What Training For Fall Races Should Look Like 5 Months Out

EPISODE 55 LISTEN HERE: https://podcasts.apple.com/us/podcast/55-what-training-for-fall-races-should-look-like-5-months-out/id1446735036

What your training should look like 5-6 months out from a marathon or half marathon & how to begin We are now less than 5 months out from fall marathons like Twin Cities and Chicago. We want to encourage runners to begin their training soon if they have not already done so. The key to success in any long distance running event is the aerobic base and time/consistency with your training. A good training program will not burn you out or ‘peak you too soon’. We will use the progressive overload principle to get you feeling your fittest self on race day

Do you find a lot of athletes burn out during a training cycle?

How can you avoid the burn out?

What is the progressive overload approach and how does it help athletes?

Can the first few months of training feel ‘boring’?

If they don’t feel easy are you in trouble?

What should your long run be about 5 months out?

What is the most important training factors right now?

Do you recommend starting with a time trial?

Should you train for the paces you want to run in the fall or the fitness you are at currently?

What if your easy runs get slower?

What if it becomes harder to hit workout paces in the heat?

How will you ever know what type of shape you are in with all these changes?

➖FALL MARATHONS: What your training should look like 5 months out ➖

We still have a ways to go before Fall marathons kick off! A lot of people gear up for these races TOO SOON and end up burned out or injured by the time their race rolls around👎🤕

👇Training is SO different for everyone, but here are some guidelines for what your training should look like with 5 months to go before your goal marathon:👇

✅LONG RUNS SHOULDN’T BE TOO LONG: This is so variable based on athlete history, but most amateur runners who are gearing up for a Fall marathon are doing long runs between the 8-12 mile range on a consistent basis. We always say start where you’re at, so if you haven’t done a long run over 7 miles in several weeks, then you shouldn’t jump up to 10 miles right away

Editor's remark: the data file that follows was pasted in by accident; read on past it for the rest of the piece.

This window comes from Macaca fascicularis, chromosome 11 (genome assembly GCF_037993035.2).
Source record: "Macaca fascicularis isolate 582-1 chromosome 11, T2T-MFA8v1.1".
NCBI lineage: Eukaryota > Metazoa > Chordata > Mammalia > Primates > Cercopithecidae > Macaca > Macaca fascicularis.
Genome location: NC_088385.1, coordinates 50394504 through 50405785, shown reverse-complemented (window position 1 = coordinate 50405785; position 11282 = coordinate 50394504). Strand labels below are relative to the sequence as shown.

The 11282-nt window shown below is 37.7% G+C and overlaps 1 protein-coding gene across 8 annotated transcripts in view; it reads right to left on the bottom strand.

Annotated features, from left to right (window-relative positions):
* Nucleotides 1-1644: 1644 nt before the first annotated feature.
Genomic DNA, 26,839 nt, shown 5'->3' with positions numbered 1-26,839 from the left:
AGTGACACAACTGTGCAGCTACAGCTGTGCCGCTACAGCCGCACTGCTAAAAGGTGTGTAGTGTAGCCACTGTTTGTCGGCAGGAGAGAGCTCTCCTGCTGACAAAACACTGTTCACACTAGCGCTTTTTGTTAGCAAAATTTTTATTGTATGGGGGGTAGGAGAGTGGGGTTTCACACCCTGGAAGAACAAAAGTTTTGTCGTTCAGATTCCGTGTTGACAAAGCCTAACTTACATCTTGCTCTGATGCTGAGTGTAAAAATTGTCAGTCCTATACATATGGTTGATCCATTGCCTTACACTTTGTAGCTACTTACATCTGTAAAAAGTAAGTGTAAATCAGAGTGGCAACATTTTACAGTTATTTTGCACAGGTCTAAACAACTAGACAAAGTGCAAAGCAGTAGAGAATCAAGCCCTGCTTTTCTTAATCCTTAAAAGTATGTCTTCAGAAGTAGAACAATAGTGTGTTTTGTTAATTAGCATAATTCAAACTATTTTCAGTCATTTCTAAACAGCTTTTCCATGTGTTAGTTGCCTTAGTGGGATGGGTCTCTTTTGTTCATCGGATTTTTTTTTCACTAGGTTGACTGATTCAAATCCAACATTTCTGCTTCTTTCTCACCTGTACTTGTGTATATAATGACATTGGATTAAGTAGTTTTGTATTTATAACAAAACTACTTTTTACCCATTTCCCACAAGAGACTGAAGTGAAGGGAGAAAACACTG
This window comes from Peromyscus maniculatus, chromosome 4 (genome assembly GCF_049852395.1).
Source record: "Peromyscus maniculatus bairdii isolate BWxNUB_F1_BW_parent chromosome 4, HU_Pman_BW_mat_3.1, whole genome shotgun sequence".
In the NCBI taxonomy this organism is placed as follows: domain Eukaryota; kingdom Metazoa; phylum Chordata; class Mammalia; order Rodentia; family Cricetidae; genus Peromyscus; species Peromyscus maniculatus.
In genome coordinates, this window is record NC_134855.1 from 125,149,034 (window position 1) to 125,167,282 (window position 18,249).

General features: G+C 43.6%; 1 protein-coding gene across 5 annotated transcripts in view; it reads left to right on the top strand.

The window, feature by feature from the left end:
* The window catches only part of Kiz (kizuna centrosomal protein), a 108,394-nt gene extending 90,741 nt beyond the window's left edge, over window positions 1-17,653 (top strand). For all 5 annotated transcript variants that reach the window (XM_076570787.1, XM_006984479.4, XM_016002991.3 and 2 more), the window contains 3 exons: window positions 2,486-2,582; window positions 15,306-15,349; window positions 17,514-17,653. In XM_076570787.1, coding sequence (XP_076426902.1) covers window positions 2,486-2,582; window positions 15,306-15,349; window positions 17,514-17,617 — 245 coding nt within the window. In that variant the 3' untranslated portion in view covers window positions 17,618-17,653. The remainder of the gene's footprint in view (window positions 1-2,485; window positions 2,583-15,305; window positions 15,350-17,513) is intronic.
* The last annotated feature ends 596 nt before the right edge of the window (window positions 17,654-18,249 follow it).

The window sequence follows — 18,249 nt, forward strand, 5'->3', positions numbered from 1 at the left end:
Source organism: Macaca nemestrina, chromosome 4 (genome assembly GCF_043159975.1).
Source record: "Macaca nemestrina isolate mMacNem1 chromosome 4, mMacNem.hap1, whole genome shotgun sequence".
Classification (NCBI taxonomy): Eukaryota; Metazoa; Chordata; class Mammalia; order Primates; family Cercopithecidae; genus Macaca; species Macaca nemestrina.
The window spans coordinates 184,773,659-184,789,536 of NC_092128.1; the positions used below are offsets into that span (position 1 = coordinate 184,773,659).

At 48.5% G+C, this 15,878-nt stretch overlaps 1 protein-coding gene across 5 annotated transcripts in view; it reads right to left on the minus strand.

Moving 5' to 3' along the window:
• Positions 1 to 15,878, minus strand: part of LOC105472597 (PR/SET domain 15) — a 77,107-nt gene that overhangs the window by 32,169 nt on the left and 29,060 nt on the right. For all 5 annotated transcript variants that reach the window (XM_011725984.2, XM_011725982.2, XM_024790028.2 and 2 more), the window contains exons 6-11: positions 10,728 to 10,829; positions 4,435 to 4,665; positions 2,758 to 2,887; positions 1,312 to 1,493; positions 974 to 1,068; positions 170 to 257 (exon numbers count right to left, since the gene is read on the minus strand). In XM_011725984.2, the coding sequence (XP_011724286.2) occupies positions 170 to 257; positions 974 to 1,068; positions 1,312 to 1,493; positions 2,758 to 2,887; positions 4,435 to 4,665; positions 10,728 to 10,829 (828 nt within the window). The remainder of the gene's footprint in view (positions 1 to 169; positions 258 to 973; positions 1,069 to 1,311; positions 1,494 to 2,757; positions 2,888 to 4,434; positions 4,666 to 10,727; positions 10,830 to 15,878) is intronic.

✅SLOWLY BUILD UP TO YOUR PEAK TRAINING WEEKS: If you’re already feeling challenged with your training plan and your race isn’t for another 5 months, this is a sign you need to reduce mileage and back off the long runs and workouts. Your training should feel EASY right now!

✅DON’T MAKE ANY DRASTIC CHANGES: It is common for athletes to increase mileage and intensity right away when they gear up for their marathon. Don’t bombard yourself with both stimuli right away, especially this many months out. Increase mileage, then increase intensity in a safe way!

✅DON’T START THE BUILD TOO SOON: Athletes often ask us if they can do more in the beginning of a training cycle, but no one asks to do more in the middle of a training cycle. There is a REASON for that! We can’t be in peak fitness all year long. We have to start small and progressively build

✅FOCUS ON NON-MARATHON SPECIFIC ASPECTS OF RUNNING: Now is the time for mileage to be lower and for you to be focusing on other things other than marathon pace workouts and really long runs. Focus on speed and strength workouts! There will be time to do all the marathon-specific workouts and long runs!

✅STICK TO THE PLAN: It can feel harmless to add one mile to a long run here and there, but these seemingly small changes to your plan add up over time! Burn out really sneaks up on runners. By sticking to a plan specific to YOU, you can avoid this!

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